Apart from going to discos or having a party almost every weekend, I remember how difficult it was living with 5 other people who weren't family. In general, we got on okay, but there was always some people who didn't clean up after themselves, or you'd have to wait to take a shower because all the hot water had been used up, or someone had eaten your food, etc. Every time we'd have a party, the electricity would go off. The landlord would have to come since the breakers were downstairs and we didn't have a key to that room. Now I feel sorry for those neighbours who had to suffer those parties. I myself always ended up going to a disco to get away from all the wildness. Oh, and there was a butcher's next door that only sold horse meat. We would often see them bringing in the carcasses, so somebody would have bought it. Most likely it's not a recent incident that horse meat has shown up in packaged ground (mince) beef. My granny always said what you don't know won't hurt you. Or will it? I'm not fond of hamburgers or usually eat beef.

Hope you've enjoyed my rescued memories and hope everybody has a good week. Happy Valentine's Day!

Sunday, 3 February 2013

Food for Thought

Recently Mimi commented that she was unfamilar with Spanish food, and I'm afraid many people will confuse it with Mexican. If you're familar with the food pyramid, that's the Meditterranean diet and that's what the Spanish eat. Hot spicy foods are disliked by the majority. Sometimes you'll get a 'piquillo pepper' which is hot, but in general piquillo peppers are just another type of pepper, the vegetable. If you buy a bunch of these peppers at least one will burn your taste buds. That's the well-known law of probabilities when it comes to these delicacies. Count yourself lucky or unlucky. Just remember Spanish people don't like that burning sensation. Apart from piquillo peppers, there are few dishes that will have you grabbing for something to relieve your burnt mouth, throat and stomach. 'Patatas bravas' are one such dish. These are chunks of fried potatoes covered in a hot sauce. The best sauce is homemade, of course, and the hottest, I think, is the sauce that you buy already made. There used to be a place near one of the universities that supposedly had the best patatas bravas in existence. I haven't been there in years to know if it still exists.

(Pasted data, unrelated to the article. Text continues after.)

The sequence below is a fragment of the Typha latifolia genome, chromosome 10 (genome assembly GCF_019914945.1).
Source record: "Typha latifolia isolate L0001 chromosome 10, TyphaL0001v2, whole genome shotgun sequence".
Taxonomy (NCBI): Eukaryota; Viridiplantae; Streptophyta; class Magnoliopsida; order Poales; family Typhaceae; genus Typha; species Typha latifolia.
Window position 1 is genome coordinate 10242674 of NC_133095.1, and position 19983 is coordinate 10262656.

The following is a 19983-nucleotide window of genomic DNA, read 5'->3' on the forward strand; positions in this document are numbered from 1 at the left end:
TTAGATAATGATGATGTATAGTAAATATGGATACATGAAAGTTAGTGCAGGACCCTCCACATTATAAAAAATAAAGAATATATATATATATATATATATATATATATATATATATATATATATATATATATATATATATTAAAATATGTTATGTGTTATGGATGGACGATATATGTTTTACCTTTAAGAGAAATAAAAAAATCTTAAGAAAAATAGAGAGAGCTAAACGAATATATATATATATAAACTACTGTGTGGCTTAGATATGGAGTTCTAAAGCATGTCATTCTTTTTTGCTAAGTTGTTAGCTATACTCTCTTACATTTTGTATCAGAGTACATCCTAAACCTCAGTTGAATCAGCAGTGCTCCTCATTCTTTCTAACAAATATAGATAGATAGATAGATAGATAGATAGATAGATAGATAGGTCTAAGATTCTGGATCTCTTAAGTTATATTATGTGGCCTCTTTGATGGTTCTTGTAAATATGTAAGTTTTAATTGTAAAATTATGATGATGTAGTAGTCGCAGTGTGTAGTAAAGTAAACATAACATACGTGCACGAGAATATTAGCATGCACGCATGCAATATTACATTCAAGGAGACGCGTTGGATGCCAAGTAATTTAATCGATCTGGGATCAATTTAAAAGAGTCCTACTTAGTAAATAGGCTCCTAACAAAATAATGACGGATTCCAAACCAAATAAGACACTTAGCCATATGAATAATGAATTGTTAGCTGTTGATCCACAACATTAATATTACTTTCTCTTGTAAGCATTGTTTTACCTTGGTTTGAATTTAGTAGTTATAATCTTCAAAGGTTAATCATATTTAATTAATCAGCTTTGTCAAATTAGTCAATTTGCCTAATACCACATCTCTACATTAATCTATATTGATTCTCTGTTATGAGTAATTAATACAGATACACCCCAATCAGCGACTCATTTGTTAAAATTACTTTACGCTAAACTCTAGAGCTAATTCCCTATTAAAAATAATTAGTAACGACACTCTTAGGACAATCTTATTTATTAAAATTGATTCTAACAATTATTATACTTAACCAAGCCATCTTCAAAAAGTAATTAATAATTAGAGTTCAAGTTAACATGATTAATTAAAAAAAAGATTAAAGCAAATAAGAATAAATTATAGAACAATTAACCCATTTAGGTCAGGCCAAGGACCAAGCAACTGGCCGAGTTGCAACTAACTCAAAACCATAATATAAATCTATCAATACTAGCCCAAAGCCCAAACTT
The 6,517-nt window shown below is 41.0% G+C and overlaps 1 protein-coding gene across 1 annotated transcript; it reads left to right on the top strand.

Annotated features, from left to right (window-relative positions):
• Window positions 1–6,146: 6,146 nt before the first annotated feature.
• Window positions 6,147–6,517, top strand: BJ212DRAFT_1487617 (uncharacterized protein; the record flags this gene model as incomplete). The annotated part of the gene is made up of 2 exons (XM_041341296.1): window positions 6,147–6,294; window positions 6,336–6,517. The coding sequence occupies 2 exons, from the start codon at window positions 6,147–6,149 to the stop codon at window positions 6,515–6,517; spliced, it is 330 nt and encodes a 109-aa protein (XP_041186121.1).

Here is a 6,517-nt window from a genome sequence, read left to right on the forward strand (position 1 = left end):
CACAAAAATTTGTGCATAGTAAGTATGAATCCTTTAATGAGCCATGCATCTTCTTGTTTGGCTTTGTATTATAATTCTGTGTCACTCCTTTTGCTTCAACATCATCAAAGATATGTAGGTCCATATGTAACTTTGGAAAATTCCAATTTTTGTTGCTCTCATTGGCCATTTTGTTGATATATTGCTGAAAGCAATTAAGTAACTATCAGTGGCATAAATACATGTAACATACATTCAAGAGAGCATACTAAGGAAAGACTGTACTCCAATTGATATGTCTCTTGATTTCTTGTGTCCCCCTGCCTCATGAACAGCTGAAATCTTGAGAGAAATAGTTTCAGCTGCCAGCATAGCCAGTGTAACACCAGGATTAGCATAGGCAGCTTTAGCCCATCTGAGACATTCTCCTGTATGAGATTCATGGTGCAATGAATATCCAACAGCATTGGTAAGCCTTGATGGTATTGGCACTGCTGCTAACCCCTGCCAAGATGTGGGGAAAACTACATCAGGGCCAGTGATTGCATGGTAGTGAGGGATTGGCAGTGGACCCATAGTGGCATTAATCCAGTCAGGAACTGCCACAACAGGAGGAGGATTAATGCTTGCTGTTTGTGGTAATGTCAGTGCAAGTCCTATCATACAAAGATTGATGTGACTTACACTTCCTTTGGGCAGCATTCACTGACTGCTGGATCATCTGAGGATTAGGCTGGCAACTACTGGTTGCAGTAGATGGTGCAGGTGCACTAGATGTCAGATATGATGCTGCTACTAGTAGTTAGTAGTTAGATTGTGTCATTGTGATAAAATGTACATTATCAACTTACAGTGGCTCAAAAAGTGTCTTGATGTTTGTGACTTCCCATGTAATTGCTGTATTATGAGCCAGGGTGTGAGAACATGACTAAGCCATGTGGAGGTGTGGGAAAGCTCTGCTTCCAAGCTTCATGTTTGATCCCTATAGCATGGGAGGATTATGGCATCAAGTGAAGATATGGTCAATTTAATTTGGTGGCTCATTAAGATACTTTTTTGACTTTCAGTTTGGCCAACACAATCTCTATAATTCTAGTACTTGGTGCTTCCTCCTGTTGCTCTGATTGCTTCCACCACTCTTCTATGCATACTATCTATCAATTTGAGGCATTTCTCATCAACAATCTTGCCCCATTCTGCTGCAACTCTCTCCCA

Paella, a rice dish made with different meats and seafood, is one of my favourites. My photo is pretty old - probably around 1978 or so. The chefs are three students from the institute where I worked until it closed in 2004. The tallest of the three is actually the one who prepared the paella using his mother's recipe, and it was delicious. I imagine I would have prepared a dessert. The salad my flatmate Paula would have made and I don't know what anyone else would have brought. As you can see, we also had sangría (very popular with tourists). I only like sangría if it doesn't have a lot of sugar in it. An antedote or two about this photo before I finish. Ramón, the one who made the paella, lived directly across the street from Paula and me. Actually, he's the one who told us about the flat for rent as he knew the landlords. One of the neighbours in his building was always looking out her window at us, because at first we didn't have curtains and she could see through the French windows. The day of the paella, we were being silly and making faces at her and going out onto the balcony in masks when suddenly Ramón's mother came out onto their balcony. And just look at that wallpaper! We used to see it on TV and laugh. Our furniture was all from the 1960's. Too bad you can't see the backs of the chairs. They were heart-shaped. Another day, Ramón and I were visiting my friend June who lived next door. He recognized a lamp that she had as one he used to have. His mother had thrown it out, and June had found herself a lamp that worked perfectly.

Hope you've enjoyed reading what Spanish food isn't, and I hope everybody has a good week.